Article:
Welcome to the first episode of the Cloud Cadet podcast, brought to you by the Linux Academy. Our goal is to provide you with good how-tos, talk about the current technologies in the cloud, and help you run your cloud to perfection. Meet your hosts, Anthony James, and Christophe.
Anthony is the founder of Linux Academy while Christophe just joined us a few weeks ago and is super excited to keep going. He is the founder and owner of the Scale Your Code podcast, where he interviews all kinds of people from Twitpic, Google, Netflix, and more about the scalability of web performance, web performance, and web security. It is a lot of fun – click here to check it out.
Every episode, we’ll have a guest instructor who’s been working on content for Linux Academy. They talk about what they’ve been doing, the goals behind their courses, and they’ll show us comprehensive step-by-step demos so you can follow in their steps.
All three of them are AWS instructors, so maybe you have an idea of where this is heading: You’ll get a lot of useful knowledge from this show, and you will be particularly interested today if you like Amazon Web Services and Ansible.
We sit down with Terry, who’s been with Linux Academy for about three years. Today he is covering Ansible and the details of using it with AWS. He walks through a quick demo about how to instantiate an EC2 image and explains some of the environmental setup that you have to go through if you are going to use it with AWS.
Once the image is instantiated, and you have a running instance, you are going to use another playbook that’s more indicative of something you might see in an enterprise. You’ll connect, make some changes and deploy a simple website.
Finally, you are going to turn all this into a template and create an AMI, all within the playbook. You can then use the first playbook to launch further instances from it. This is one of the most powerful things about Ansible: The layer of abstraction that you can have allows you to reuse playbooks just by changing the value of a variable in the file.
The role of security credentials are essential to consider when working with AWS, but there’s a Python bug that doesn’t import the access and secret keys correctly. So instead, Terry shows the steps to get around it. This is a good example for someone who’s pulling EC2 resources from their local machine, not from an EC2 instance within their AWS account.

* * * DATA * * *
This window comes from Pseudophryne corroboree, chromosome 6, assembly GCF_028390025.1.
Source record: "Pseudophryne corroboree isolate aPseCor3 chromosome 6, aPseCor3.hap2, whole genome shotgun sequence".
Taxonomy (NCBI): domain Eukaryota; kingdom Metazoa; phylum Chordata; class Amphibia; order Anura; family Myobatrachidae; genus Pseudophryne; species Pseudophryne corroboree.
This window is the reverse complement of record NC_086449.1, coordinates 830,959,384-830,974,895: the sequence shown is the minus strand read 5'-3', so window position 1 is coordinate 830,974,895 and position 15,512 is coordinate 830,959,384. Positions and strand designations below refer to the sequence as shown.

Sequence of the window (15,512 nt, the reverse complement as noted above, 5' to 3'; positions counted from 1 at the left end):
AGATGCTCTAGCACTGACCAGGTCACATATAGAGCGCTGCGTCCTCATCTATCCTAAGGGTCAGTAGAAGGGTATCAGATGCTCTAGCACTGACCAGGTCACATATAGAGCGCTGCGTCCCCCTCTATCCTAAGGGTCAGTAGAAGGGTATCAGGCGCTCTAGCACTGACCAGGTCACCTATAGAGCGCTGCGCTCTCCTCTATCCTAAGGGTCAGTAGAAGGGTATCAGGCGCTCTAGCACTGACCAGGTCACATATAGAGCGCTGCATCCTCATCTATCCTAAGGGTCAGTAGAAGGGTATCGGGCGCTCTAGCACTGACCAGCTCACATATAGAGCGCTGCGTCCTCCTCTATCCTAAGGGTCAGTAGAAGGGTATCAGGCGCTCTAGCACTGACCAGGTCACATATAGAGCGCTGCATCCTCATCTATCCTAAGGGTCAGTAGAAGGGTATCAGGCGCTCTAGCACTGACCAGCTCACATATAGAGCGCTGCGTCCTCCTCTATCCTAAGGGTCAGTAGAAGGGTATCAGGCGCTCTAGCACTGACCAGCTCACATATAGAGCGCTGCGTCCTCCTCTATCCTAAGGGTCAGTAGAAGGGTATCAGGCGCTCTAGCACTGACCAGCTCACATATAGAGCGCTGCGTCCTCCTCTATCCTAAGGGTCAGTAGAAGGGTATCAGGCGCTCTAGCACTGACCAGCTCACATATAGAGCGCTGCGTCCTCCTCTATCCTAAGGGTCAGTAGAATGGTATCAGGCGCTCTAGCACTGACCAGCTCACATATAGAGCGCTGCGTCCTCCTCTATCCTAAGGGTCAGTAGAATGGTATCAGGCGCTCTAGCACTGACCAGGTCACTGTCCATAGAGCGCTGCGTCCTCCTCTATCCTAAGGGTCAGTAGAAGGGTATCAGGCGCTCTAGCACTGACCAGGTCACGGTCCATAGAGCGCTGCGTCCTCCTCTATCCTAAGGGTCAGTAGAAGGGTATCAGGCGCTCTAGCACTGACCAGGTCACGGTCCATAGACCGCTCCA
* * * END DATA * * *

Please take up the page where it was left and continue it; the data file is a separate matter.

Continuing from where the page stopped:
Working with EC2, there’s probably 25 different modules available to you. If you have several instances, but you want to launch an EC2 instance that you can use later on, it is pretty easy to do, and we will show you in today’s demo. We will prepare a note for us to make a copy of, and then we will be using the API to take that instance ID and create a template that you can then get preconfigured instances from.
Ansible is what we call an outline-based type of configuration file; it has amazing readability. YAML is super portable and very easy to read for people lacking a programming background; that is why it is so popular and powerful.
Today’s course is for intermediates; we’re not going to be teaching it from scratch. Certainly you need some background to get the most out of it, and we give you resources and access to courses about AWS and Ansible within the episode.
To learn Ansible heads on, we have a comprehensive course, where we cover everything from how to install it and configure it to what everything means. We cover all the core primary modules (which is over 70) all with playbook examples and walkthroughs.
This is a golden opportunity to learn from our instructors. Our goal is to take some of our how-to’s and make them available for external students. We are excited about our upcoming episodes, and we hope you are too. In them, we’ll be focusing more on Ansible at its core, on elastic sales, AWS and much more.
Interested in learning more about Terry’s Ansible and AWS course? Check out the syllabus and course description on the Linux Academy website!